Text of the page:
Sons is a train wreck. If you’ve seen it, you might be thinking I maybe shouldn’t be watching. I’m finding it hard to turn away. Too fascinating.

I was talking to Sue about it, one night. As I explained a bit about the show and the plot, she said “Oh. You’re watching a soap opera.”

Was she ever wrong.

This is a story about men beating the crap out of each other. It’s about gun running and drug dealing. And revenge. For example, when Jax’s (the main character) son is kidnapped by the IRA, he and the club go to Belfast for revenge. In the meantime, after nearly having sex with a woman who turns out to be his half sister, Jax discovers that his father had an illicit affair with …

Holy Crap! I’m watching a soap opera!

In the interests of full disclosure, this isn’t the first time I’ve been hooked on soaps. Back in my university days, I was looking for a way to keep from having to study. What I meant to say was that I occaisionaly needed a break from studying.

General Hospital and Another World filled the bill nicely. I kind of got caught up trying to keep things straight: who’s sleeping with who (or whom, to be precise), who’s broke, who just got out of jail. How all the men had such chiseled jawlines and cheekbones. And so on.

Plus, GH had Felicia Jones. Who was a babe.

Anyway, I thought I had given up my addiction decades ago. Now I find myself relentlessly slogging through this series on Netflix.

You may be thinking that a fellow who is a pastor – a peace-loving, Mennonite one, at that – shouldn’t be watching such a violent, drug infested, sexually suggestive show. You may be right. But, as I follow along, I realize that the problems of a motorcycle club aren’t that much different than the ones a church faces.

It’s interesting how both institutions use similar language. For example, the club calls the “council” together. They meet in the “chapel”, and this meeting is called “church”. Many of you may recognize these terms from the spiritually uplifting joys of working on various church committees over the years.

The Sons face many issues – drug running, prostitution, turf wars, a guy kicking over the boss’ motorcycle – that need to be discussed and handled. Likewise, the church also has problems: fewer members, hard economic times, fear of becoming irrelevant, whether or not we need a bulletin. These things must also be discussed and handled. Or swept under the rug. Either way, action (or, I suppose, inaction) results.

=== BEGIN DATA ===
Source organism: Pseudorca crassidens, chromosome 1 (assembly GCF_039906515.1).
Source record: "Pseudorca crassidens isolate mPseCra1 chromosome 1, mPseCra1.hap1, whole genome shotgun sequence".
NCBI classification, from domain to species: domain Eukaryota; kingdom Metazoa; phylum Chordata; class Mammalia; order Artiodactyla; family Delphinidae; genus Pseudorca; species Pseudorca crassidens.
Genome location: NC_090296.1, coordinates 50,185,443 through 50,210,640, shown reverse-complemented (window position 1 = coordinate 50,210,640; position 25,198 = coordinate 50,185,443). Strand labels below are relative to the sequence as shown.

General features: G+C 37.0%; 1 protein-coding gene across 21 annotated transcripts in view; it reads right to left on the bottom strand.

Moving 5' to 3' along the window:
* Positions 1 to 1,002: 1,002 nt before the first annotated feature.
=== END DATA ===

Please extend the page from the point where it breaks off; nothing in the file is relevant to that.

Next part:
Perhaps the reactions are a bit different.

For example, in the motorcycle club, if someone is trying to push his own agenda, he disappears. The boss puts out a “hit” and the individual is never seen again. This is for the good of the club, as they believe that the wishes of the many are more important than the wishes of the individual.

With any luck, the skeleton doesn’t come back to haunt you in Season 2.

In the church, we believe that the bible may frown on such drastic measures. At the very least, it’s a gray area.

I’m not saying that a pastor doesn’t consider this option. Come on, pastors, you know that there is just that second – a blip in time – when you wish you could take out a hit on old Mr Froese. If he brings up the fact that all sacred music must be played only on a harp one more time, maybe it’s time that he started playing one. Permanently.

“Jimmy? Yeah, it’s The Rev. Take out the old man.”

Of course we don’t do it, but …

Anyway, where was I? Right. The church is a lot like a motorcycle club. Hmmm. The analogy might not be quite right. Or it’s more right than I care to think about. Either way, I’ve started taking notes. The church council could maybe learn something. Sure, it’s a show about outlaws. Truth, however, comes in many packages and appears in many different forms. Maybe even in a show about a band of opinionated, self-serving, self-centered misfits.

Or not. The Lord works in mysterious ways, so it’s so hard to keep these things straight.

I guess I’ll keep watching. If only for the church’s sake.

Is It Really All About Sex?

*This post contains some of my views on marriage and same sex relationships. Keep that in mind when deciding on whether or not to continue reading.

Without a doubt, the best thing about my job is that it brings me into contact with young people. Being around people with high energy, high hopes, and big dreams makes me feel young – in spite of what the evidence in the mirror says.

Having the privilege to be a small part of their major life events is icing on an already pretty great cake.

Events like marriages.

I suppose it is inevitable that, in spite of soaring divorce rates and tough economic times, young people still have enough hope and faith to marry each other. And I, being the somewhat sentimental old fool that I am, get caught up in it like I am still a twenty-something,  full of high hopes and big dreams.

While I’m not a parent to these people, I feel a bit like a happy uncle, cheering them on from the sidelines. When these young people happen to marry each other, it simply kicks things up a notch.

So, it was with great pleasure that Sue and I responded to a couple of wedding invitations this year. The first was a summer wedding that took place at one of my favorite places on earth. The Timberlodge at Shekinah Retreat Centre was packed. There was a lot of singing and laughing, and when the couple had eyes only for each other, I am not ashamed to say that I had a lump in my throat and tears in my eyes.